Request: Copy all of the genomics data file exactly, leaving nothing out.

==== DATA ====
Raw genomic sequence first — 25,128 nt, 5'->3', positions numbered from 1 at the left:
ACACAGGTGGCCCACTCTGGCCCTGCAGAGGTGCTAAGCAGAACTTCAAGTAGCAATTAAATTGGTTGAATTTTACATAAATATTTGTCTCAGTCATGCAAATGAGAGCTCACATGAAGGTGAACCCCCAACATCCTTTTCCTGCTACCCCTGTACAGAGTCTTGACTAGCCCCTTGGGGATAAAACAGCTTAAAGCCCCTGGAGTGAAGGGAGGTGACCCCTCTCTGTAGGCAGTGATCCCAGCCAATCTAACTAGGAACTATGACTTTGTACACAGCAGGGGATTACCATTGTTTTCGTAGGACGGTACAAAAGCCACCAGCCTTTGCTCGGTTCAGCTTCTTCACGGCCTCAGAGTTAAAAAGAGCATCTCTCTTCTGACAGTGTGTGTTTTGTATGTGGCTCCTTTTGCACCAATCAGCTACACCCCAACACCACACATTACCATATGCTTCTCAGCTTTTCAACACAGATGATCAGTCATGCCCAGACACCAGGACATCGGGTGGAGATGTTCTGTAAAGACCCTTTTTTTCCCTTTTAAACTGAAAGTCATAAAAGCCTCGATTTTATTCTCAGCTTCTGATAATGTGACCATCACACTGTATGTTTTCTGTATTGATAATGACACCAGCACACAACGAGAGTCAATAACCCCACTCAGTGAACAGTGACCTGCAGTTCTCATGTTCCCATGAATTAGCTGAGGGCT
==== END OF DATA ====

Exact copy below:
Raw genomic sequence first — 25,128 nt, 5'->3', positions numbered from 1 at the left:
ACACAGGTGGCCCACTCTGGCCCTGCAGAGGTGCTAAGCAGAACTTCAAGTAGCAATTAAATTGGTTGAATTTTACATAAATATTTGTCTCAGTCATGCAAATGAGAGCTCACATGAAGGTGAACCCCCAACATCCTTTTCCTGCTACCCCTGTACAGAGTCTTGACTAGCCCCTTGGGGATAAAACAGCTTAAAGCCCCTGGAGTGAAGGGAGGTGACCCCTCTCTGTAGGCAGTGATCCCAGCCAATCTAACTAGGAACTATGACTTTGTACACAGCAGGGGATTACCATTGTTTTCGTAGGACGGTACAAAAGCCACCAGCCTTTGCTCGGTTCAGCTTCTTCACGGCCTCAGAGTTAAAAAGAGCATCTCTCTTCTGACAGTGTGTGTTTTGTATGTGGCTCCTTTTGCACCAATCAGCTACACCCCAACACCACACATTACCATATGCTTCTCAGCTTTTCAACACAGATGATCAGTCATGCCCAGACACCAGGACATCGGGTGGAGATGTTCTGTAAAGACCCTTTTTTTCCCTTTTAAACTGAAAGTCATAAAAGCCTCGATTTTATTCTCAGCTTCTGATAATGTGACCATCACACTGTATGTTTTCTGTATTGATAATGACACCAGCACACAACGAGAGTCAATAACCCCACTCAGTGAACAGTGACCTGCAGTTCTCATGTTCCCATGAATTAGCTGAGGGCT